This UH-1 Iroquois was originally designated as the HU-1A, which is more commonly known as a “Huey.” Typically, Hueys had crews of two officer pilots and two enlisted crew members acting as crew chief and door gunners, who both manned M-60 machine guns.

This helicopter is a shell built of original Huey helicopter parts. It was assembled for the exhibit Welcome Home: Oklahomans and the War in Vietnam by Vietnam veterans and former crew chiefs with the help and sponsorship of Vietnam veteran and helicopter pilot Bob Ford. Stenciled on the side of the Huey are two names: aircraft commander Lieutenant Bob Ford and his crew chief, Crew Engineer Specialist 5th Class Heidi Atanian. The graphic on the nose of the helicopter was the combat insignia for the 282nd Helicopter Assault Company. Ford’s call sign was Black Cat 2-1.

14 Flags Over Oklahoma

Empires, explorers, nations, and people are often known by their symbols. One measure of the last few hundred years of Oklahoma history are the flags of the nations and peoples that lived here, claimed the area, and fought for control of the land, people, and resources. 14 Flags Over Oklahoma identifies and interprets some of the key flags and nations that tell the tale of Oklahoma. This exhibit is made possible by the generous support of OGE Energy Corp.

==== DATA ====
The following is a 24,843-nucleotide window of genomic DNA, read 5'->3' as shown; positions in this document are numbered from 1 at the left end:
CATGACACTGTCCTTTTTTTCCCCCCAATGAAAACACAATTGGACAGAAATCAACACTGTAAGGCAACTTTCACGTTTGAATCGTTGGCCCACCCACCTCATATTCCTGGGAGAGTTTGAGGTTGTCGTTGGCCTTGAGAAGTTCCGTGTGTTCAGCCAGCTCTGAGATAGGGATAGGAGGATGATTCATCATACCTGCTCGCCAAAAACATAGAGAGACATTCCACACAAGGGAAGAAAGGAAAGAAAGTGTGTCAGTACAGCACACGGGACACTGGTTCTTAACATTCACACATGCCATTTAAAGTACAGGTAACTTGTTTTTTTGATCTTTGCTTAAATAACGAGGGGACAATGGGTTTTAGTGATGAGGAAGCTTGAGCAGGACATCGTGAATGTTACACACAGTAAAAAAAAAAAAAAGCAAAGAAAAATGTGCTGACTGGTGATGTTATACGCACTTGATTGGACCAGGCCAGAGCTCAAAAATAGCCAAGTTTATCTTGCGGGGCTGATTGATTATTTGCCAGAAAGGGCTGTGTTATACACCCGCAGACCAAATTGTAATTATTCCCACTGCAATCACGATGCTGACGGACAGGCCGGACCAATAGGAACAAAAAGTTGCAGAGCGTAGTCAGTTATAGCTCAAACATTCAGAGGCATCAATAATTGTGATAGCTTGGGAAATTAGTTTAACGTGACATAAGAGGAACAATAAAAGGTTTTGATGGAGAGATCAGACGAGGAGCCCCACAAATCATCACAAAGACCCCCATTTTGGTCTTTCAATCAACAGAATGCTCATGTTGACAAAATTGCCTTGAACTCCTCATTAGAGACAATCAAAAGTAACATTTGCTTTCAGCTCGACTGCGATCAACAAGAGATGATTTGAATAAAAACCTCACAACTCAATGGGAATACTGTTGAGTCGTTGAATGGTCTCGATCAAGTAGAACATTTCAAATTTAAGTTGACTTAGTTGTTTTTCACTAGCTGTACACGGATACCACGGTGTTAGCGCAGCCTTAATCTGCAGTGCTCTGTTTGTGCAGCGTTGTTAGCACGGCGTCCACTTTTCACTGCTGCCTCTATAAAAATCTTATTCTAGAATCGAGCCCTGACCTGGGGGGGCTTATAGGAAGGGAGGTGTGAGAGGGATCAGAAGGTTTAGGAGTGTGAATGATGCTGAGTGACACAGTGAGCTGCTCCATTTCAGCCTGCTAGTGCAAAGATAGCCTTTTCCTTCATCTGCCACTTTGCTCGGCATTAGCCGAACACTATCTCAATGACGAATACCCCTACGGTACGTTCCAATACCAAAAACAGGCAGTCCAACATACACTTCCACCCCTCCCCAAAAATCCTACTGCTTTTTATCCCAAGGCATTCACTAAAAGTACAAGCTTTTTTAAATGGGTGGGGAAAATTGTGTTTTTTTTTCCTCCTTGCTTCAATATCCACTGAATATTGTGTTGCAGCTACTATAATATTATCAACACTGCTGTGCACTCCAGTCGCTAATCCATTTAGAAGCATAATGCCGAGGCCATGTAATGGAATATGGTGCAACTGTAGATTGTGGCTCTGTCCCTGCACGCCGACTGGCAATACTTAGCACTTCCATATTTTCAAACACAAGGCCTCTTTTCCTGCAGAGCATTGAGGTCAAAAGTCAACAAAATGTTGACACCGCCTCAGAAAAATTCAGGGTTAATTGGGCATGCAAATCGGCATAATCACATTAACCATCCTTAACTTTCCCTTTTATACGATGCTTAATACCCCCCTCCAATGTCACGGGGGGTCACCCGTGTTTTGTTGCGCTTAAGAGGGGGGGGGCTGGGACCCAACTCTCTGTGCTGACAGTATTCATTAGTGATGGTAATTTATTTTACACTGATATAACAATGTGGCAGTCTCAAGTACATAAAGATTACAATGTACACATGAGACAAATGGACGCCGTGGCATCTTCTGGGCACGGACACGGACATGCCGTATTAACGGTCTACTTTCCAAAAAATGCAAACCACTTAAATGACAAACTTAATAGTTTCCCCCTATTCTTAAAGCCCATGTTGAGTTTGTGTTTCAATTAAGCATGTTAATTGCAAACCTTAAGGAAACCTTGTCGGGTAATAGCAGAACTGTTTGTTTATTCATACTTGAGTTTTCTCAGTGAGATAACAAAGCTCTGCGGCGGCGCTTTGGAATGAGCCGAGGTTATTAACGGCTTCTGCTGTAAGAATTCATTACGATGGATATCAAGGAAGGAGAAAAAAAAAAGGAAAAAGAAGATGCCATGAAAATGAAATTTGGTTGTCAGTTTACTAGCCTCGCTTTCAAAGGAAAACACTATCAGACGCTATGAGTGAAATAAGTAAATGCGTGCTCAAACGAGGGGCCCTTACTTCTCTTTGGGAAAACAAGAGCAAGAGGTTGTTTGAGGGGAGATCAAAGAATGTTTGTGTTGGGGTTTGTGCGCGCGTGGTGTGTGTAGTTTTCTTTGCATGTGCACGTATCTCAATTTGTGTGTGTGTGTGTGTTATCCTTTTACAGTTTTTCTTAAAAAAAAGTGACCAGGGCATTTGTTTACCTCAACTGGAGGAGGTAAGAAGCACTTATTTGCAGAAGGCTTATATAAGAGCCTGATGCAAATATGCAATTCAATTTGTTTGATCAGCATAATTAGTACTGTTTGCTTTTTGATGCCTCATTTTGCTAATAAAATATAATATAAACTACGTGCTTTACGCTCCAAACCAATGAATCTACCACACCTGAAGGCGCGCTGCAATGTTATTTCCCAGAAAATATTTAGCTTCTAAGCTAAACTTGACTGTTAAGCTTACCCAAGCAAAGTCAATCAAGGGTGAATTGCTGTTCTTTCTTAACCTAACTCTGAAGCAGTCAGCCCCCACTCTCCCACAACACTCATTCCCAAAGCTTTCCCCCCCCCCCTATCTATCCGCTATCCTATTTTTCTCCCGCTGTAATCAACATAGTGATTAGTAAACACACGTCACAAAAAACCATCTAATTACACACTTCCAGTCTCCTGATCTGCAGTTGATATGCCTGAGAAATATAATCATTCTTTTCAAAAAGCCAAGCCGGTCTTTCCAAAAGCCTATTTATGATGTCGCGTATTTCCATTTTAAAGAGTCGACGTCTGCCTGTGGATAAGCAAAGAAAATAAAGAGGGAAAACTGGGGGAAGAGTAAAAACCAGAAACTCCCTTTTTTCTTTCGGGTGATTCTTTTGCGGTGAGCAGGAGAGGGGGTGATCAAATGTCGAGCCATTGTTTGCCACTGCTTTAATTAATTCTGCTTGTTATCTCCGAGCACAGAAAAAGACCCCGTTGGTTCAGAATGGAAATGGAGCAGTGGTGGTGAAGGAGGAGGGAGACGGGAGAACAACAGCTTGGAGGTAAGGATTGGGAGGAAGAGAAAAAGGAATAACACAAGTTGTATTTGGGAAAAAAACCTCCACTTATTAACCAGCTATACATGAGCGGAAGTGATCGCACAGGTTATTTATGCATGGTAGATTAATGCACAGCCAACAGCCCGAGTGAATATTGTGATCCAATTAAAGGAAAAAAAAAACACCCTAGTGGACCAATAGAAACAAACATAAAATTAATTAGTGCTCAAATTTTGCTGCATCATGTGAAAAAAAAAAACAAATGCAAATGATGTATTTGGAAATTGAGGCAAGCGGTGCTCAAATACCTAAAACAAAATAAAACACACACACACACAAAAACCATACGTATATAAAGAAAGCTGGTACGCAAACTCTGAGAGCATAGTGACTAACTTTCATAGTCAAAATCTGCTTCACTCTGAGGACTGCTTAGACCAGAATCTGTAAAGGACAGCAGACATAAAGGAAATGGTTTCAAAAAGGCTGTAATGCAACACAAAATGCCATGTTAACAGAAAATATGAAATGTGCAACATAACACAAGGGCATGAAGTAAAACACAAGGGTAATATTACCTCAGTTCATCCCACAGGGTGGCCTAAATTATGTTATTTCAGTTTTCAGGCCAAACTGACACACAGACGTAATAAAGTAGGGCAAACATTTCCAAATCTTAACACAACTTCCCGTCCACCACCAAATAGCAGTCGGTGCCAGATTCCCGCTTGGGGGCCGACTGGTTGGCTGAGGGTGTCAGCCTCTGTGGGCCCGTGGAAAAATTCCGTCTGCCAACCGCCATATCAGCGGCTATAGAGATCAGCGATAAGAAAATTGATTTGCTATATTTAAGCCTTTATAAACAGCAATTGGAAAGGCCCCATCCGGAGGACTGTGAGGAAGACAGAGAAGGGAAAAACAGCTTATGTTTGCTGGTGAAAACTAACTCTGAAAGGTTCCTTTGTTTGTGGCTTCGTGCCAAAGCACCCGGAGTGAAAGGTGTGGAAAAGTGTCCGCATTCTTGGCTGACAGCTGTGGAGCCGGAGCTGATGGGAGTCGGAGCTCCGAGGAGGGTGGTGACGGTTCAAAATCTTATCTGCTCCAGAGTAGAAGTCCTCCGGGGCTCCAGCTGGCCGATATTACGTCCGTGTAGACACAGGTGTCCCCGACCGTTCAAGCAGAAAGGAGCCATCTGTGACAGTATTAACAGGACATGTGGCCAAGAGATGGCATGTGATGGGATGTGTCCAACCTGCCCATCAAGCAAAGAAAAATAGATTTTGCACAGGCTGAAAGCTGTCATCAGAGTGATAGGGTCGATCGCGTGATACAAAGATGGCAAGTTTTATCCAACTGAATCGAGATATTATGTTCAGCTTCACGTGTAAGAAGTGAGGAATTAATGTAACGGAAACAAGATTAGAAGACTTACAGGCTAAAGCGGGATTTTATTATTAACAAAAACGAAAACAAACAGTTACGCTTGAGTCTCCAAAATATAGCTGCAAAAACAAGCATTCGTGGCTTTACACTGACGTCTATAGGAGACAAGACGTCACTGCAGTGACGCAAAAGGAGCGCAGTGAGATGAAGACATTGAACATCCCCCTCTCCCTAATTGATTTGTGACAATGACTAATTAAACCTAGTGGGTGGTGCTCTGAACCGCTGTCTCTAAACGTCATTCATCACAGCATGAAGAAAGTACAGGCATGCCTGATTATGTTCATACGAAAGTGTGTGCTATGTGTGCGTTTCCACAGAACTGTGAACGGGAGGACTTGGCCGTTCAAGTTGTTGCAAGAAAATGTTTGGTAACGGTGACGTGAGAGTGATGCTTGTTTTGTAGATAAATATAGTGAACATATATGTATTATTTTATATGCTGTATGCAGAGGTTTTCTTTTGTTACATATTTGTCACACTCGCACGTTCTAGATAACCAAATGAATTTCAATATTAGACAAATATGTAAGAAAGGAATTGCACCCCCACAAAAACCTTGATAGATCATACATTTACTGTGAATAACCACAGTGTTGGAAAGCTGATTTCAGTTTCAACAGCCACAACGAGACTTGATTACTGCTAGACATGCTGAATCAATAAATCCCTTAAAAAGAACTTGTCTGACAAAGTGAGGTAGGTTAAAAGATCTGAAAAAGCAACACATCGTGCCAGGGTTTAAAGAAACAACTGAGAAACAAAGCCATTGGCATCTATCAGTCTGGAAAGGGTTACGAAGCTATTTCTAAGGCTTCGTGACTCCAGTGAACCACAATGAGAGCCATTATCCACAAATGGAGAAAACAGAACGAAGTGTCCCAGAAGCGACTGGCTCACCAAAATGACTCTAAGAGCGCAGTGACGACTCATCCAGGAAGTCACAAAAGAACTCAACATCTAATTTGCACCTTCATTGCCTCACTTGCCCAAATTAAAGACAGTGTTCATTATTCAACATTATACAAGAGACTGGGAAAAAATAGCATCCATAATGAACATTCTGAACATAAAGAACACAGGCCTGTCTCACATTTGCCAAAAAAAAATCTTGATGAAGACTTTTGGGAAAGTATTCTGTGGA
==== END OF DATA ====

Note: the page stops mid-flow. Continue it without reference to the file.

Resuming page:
Royal Standard of Spain
Union Jack of Great Britain
Royal Flag of France
Standard of the Empire of Spain
Standard of France
Second National United States Flag
Third National United States Flag

Flag of the Republic of Mexico
First Flag of the Republic of Texas
Second Flag of the Republic of Texas
Flag of the Choctaw Nation
First National Flag of the Confederacy
First Oklahoma State Flag
Oklahoma State Flag

Devon Energy Oil and Gas Park

The exhibit's wooden oil derricks and equipment at twilight

The story of oil and gas exploration and discovery is a tale of risk, innovation, fortunes won and lost, spectacular successes, and dramatic challenges. The Devon Energy Oil and Gas Exploration Park at the Oklahoma History Center interprets some of the technology that is part of the history of Oklahoma’s oil industry. Technological innovations in Oklahoma oil fields revolutionized petroleum production worldwide and greatly expanded the industry. This exhibit explores the drilling, production, and transportation phases of the Oklahoma oil and gas industry. Much of the equipment located in the park was donated to the Oklahoma Historical Society in the mid-1960s. Oklahoma oil fields are part of the huge Mid-Continent Oil Region, which stretches from central Texas, across Oklahoma, to eastern Kansas.